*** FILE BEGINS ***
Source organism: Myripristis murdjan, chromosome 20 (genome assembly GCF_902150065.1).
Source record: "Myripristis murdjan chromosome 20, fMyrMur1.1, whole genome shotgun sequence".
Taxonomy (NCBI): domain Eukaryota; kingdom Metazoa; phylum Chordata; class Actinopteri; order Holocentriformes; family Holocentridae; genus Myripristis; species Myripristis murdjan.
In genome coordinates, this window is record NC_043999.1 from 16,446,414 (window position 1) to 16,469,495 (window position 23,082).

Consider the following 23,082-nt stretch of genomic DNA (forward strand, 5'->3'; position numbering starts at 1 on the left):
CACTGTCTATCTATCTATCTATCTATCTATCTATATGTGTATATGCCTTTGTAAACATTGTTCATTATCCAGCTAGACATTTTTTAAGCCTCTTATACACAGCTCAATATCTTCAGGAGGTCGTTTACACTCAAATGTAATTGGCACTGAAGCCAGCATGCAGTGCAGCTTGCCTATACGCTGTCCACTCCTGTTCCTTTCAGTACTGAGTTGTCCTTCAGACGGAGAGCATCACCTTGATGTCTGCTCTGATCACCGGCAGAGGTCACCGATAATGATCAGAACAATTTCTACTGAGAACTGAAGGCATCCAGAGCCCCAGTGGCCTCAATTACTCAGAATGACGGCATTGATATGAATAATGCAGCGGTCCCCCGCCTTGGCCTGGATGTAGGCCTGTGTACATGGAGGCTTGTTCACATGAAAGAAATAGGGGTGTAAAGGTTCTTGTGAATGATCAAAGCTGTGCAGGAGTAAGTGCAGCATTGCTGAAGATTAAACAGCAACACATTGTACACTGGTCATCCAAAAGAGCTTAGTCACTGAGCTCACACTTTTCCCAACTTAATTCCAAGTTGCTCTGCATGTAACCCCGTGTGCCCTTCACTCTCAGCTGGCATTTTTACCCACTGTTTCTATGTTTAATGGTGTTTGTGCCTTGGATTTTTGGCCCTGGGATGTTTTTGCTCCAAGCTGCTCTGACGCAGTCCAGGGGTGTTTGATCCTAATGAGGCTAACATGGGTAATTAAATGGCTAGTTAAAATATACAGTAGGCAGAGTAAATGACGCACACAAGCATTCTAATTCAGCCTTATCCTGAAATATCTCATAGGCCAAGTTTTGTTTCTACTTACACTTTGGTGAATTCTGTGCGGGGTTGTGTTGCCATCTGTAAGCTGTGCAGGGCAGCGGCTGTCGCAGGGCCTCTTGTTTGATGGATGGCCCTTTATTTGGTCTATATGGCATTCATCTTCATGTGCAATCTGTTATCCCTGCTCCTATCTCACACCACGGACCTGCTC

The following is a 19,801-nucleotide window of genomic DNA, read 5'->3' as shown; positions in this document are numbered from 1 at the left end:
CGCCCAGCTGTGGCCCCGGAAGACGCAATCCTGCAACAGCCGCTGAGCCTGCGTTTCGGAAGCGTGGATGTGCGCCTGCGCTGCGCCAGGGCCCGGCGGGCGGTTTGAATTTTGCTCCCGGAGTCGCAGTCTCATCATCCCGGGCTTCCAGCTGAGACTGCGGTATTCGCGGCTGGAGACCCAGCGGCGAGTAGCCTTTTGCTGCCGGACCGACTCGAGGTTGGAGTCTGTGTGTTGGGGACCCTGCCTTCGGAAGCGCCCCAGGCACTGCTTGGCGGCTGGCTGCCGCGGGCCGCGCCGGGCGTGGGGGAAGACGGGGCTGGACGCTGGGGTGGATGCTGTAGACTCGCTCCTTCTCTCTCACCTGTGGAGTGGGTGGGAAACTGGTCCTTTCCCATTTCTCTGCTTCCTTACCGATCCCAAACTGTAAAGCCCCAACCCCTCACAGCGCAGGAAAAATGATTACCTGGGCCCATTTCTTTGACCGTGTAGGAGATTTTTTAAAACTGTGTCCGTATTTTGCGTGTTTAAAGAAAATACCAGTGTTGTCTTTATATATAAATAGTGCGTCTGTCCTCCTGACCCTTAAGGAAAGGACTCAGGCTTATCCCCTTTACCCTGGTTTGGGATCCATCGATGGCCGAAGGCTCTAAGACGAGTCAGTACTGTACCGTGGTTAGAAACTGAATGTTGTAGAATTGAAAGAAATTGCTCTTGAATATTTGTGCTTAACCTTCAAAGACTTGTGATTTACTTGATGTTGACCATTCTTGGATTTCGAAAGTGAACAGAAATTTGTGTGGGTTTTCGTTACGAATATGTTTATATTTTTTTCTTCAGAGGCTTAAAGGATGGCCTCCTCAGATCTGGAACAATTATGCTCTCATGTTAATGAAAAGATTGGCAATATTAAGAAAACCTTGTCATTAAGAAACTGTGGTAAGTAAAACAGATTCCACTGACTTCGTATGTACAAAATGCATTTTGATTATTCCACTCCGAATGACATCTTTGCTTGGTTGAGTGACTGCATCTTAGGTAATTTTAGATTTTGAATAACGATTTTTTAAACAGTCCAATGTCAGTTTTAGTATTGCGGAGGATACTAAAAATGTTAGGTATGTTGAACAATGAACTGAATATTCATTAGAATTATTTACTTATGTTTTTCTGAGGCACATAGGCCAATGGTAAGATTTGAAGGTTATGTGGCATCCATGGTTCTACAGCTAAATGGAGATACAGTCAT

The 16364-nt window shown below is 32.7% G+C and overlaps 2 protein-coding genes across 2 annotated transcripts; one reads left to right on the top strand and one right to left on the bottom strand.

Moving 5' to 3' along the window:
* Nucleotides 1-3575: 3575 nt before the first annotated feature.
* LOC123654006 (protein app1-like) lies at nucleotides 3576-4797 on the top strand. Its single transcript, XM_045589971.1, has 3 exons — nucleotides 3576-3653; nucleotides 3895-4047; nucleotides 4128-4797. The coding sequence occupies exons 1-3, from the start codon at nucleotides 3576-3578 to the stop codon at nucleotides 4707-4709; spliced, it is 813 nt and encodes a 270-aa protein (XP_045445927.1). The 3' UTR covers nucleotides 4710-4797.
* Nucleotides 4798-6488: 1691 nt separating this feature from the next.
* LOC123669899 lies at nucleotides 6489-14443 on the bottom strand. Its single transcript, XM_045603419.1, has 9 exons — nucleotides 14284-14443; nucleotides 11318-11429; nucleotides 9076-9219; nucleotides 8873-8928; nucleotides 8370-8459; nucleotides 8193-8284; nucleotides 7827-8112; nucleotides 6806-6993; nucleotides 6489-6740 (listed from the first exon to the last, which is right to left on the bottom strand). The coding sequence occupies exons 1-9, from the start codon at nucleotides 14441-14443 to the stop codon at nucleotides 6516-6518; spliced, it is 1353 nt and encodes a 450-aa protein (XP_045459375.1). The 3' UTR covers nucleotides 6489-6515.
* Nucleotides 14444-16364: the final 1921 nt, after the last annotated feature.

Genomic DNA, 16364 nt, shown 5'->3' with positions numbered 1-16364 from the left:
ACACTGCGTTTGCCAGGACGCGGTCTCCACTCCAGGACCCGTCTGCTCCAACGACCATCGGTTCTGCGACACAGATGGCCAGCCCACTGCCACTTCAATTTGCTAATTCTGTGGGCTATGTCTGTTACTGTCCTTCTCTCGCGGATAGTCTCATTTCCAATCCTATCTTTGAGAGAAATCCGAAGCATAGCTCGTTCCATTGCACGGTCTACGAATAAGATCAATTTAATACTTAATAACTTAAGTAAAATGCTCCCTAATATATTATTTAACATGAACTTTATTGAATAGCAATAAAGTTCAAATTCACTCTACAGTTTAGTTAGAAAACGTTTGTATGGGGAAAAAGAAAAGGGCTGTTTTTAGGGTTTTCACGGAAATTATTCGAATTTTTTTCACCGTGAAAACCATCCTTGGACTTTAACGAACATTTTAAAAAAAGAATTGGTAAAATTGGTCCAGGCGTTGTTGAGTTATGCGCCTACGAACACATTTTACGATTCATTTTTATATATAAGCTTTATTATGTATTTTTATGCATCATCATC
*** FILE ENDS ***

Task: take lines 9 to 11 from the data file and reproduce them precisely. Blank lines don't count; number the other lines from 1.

The 16364-nt window shown below is 32.7% G+C and overlaps 2 protein-coding genes across 2 annotated transcripts; one reads left to right on the top strand and one right to left on the bottom strand.

Moving 5' to 3' along the window:
* Nucleotides 1-3575: 3575 nt before the first annotated feature.